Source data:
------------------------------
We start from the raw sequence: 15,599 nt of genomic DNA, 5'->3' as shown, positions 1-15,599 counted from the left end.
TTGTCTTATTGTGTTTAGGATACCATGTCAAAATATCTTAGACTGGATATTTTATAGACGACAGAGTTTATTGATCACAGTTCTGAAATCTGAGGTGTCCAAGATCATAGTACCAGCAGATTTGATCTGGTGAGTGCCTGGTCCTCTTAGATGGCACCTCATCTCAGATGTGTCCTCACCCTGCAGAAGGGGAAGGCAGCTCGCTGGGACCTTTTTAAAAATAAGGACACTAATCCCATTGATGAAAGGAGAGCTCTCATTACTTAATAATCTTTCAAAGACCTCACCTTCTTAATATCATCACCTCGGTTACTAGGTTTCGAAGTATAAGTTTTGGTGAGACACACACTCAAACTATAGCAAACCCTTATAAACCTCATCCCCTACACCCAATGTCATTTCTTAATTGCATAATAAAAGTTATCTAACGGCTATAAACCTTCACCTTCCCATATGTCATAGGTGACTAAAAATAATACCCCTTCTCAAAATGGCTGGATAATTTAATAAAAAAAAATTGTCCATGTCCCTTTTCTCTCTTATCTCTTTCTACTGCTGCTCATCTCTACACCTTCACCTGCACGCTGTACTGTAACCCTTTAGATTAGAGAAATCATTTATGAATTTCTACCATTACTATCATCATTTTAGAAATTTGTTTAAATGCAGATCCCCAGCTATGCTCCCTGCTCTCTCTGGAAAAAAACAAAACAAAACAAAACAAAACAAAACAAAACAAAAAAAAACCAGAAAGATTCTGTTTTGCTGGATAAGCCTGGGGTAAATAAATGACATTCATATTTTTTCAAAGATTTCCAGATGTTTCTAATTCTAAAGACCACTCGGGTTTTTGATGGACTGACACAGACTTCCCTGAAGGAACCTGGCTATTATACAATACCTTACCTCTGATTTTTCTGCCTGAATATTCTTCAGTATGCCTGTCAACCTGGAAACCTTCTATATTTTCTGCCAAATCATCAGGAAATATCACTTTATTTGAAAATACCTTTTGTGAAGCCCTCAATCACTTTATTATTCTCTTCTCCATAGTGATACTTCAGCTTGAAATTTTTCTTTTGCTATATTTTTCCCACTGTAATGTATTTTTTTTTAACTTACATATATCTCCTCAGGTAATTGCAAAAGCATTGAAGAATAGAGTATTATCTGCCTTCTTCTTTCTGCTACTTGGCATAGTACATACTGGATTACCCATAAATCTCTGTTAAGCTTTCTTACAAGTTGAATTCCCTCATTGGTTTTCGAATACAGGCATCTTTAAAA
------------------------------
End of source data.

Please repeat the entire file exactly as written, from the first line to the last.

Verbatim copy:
We start from the raw sequence: 15,599 nt of genomic DNA, 5'->3' as shown, positions 1-15,599 counted from the left end.
TTGTCTTATTGTGTTTAGGATACCATGTCAAAATATCTTAGACTGGATATTTTATAGACGACAGAGTTTATTGATCACAGTTCTGAAATCTGAGGTGTCCAAGATCATAGTACCAGCAGATTTGATCTGGTGAGTGCCTGGTCCTCTTAGATGGCACCTCATCTCAGATGTGTCCTCACCCTGCAGAAGGGGAAGGCAGCTCGCTGGGACCTTTTTAAAAATAAGGACACTAATCCCATTGATGAAAGGAGAGCTCTCATTACTTAATAATCTTTCAAAGACCTCACCTTCTTAATATCATCACCTCGGTTACTAGGTTTCGAAGTATAAGTTTTGGTGAGACACACACTCAAACTATAGCAAACCCTTATAAACCTCATCCCCTACACCCAATGTCATTTCTTAATTGCATAATAAAAGTTATCTAACGGCTATAAACCTTCACCTTCCCATATGTCATAGGTGACTAAAAATAATACCCCTTCTCAAAATGGCTGGATAATTTAATAAAAAAAAATTGTCCATGTCCCTTTTCTCTCTTATCTCTTTCTACTGCTGCTCATCTCTACACCTTCACCTGCACGCTGTACTGTAACCCTTTAGATTAGAGAAATCATTTATGAATTTCTACCATTACTATCATCATTTTAGAAATTTGTTTAAATGCAGATCCCCAGCTATGCTCCCTGCTCTCTCTGGAAAAAAACAAAACAAAACAAAACAAAACAAAACAAAACAAAAAAAAACCAGAAAGATTCTGTTTTGCTGGATAAGCCTGGGGTAAATAAATGACATTCATATTTTTTCAAAGATTTCCAGATGTTTCTAATTCTAAAGACCACTCGGGTTTTTGATGGACTGACACAGACTTCCCTGAAGGAACCTGGCTATTATACAATACCTTACCTCTGATTTTTCTGCCTGAATATTCTTCAGTATGCCTGTCAACCTGGAAACCTTCTATATTTTCTGCCAAATCATCAGGAAATATCACTTTATTTGAAAATACCTTTTGTGAAGCCCTCAATCACTTTATTATTCTCTTCTCCATAGTGATACTTCAGCTTGAAATTTTTCTTTTGCTATATTTTTCCCACTGTAATGTATTTTTTTTTAACTTACATATATCTCCTCAGGTAATTGCAAAAGCATTGAAGAATAGAGTATTATCTGCCTTCTTCTTTCTGCTACTTGGCATAGTACATACTGGATTACCCATAAATCTCTGTTAAGCTTTCTTACAAGTTGAATTCCCTCATTGGTTTTCGAATACAGGCATCTTTAAAA